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ARS Home » Midwest Area » Wooster, Ohio » Application Technology Research » Research » Research Project #437756

Research Project: Development and Implementation of Integrated Strategies for the Management of Ambrosia Beetle Associated Rapid Apple Decline in the Eastern US

Location: Application Technology Research

Project Number: 5082-21000-001-26-R
Project Type: Reimbursable Cooperative Agreement

Start Date: Oct 1, 2019
End Date: Jun 30, 2022

Objective:
Objective 1. Expand ambrosia-beetle monitoring surveys to additional high density orchards in NC and NY and initiate monitoring surveys in OH to understand the breadth of ambrosia beetle species associated with Rapid Apple Decline (RAD) in the Eastern US. Objective 2. Determine the impact of drought stress on ethanol production, ambrosia beetle attack, and physiological indicators of tree health for an apple variety ‘Honeycrisp’ on three dwarfing rootstocks.

Approach:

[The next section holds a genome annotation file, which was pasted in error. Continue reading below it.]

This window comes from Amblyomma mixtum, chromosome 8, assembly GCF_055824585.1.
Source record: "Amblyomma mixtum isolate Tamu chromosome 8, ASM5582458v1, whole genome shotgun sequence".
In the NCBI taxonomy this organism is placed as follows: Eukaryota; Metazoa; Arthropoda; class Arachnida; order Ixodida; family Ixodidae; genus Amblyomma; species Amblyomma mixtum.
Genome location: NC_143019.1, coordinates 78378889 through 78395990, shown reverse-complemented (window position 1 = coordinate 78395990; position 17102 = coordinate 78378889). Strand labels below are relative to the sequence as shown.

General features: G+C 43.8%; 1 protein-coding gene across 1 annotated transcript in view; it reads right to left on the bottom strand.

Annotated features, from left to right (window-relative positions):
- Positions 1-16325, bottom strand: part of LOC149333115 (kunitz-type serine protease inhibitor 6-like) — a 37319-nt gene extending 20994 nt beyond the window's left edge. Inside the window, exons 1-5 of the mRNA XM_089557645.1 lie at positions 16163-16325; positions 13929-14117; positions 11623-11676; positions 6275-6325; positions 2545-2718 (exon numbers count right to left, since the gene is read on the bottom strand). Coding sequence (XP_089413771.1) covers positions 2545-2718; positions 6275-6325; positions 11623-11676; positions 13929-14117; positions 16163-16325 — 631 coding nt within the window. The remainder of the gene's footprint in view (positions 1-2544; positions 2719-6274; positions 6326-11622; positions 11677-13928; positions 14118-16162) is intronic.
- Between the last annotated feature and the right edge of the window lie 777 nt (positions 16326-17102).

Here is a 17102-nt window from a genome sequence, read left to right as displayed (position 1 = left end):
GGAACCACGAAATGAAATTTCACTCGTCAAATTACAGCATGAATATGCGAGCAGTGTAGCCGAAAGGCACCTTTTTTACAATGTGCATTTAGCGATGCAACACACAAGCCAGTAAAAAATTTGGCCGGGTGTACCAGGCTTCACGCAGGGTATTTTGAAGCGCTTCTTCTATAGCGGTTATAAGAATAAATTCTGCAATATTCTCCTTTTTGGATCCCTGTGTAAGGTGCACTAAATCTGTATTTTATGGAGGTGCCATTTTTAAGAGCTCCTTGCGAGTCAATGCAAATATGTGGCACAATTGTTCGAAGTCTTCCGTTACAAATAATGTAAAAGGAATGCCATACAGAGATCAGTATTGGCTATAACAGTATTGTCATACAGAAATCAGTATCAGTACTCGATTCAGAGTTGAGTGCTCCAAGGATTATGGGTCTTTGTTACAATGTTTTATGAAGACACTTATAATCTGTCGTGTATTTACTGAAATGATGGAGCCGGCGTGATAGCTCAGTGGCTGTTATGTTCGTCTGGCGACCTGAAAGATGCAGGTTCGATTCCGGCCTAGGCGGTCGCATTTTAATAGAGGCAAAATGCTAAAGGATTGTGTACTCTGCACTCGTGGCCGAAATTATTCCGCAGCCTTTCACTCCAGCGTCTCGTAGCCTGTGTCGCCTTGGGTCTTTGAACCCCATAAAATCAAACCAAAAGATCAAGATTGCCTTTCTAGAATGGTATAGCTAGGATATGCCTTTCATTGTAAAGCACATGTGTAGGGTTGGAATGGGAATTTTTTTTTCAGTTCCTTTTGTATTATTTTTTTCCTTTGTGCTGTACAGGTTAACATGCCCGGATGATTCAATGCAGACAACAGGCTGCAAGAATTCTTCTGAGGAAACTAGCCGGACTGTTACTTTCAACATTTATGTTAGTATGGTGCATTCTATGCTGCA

Objective 1. In 2019 and 2020, ambrosia beetles will be monitored using ethanol-baited traps within orchard locations in NC, NY, and OH. In Years 1 and 2, traps will be monitored weekly from March through October, and monthly from November through February. At each monitoring location, trees will also be monitored for attacks and symptoms. Objective 2. The impact of drought stress on ‘Honeycrisp’ will be evaluated in a potted tree study. Tree whips (no branching, 1 to 2 cm tree diameter) previously planted in ~40-liter containers using a standard bark-based potting mixture, will be subjected to drought-stress, flood-stress, and untreated control conditions. No-choice experiments will be conducted using these trees, whereby adult female ambrosia beetles will be caged to the stems of trees. Trees will be placed in a randomized complete block design in a greenhouse. Colonization success will be evaluated for each specimen, including establishment of fungal gardens and offspring production within the galleries. To better understand the relationship between water stress, host ethanol production, and beetle colonization in apple, ethanol emissions from bark tissues will be quantified over time. Ethanol emissions will be evaluated at the initiation of the experiment and repeated on the same dates in which ambrosia beetle colonization is evaluated using solid phase microextraction-gas chromatography-mass spectrometry (SPME-GC-MS). In addition to analyzing for ethanol using SPME, commercially available ethanol sensors and a portable gas chromatograph will also be tested for detecting ethanol.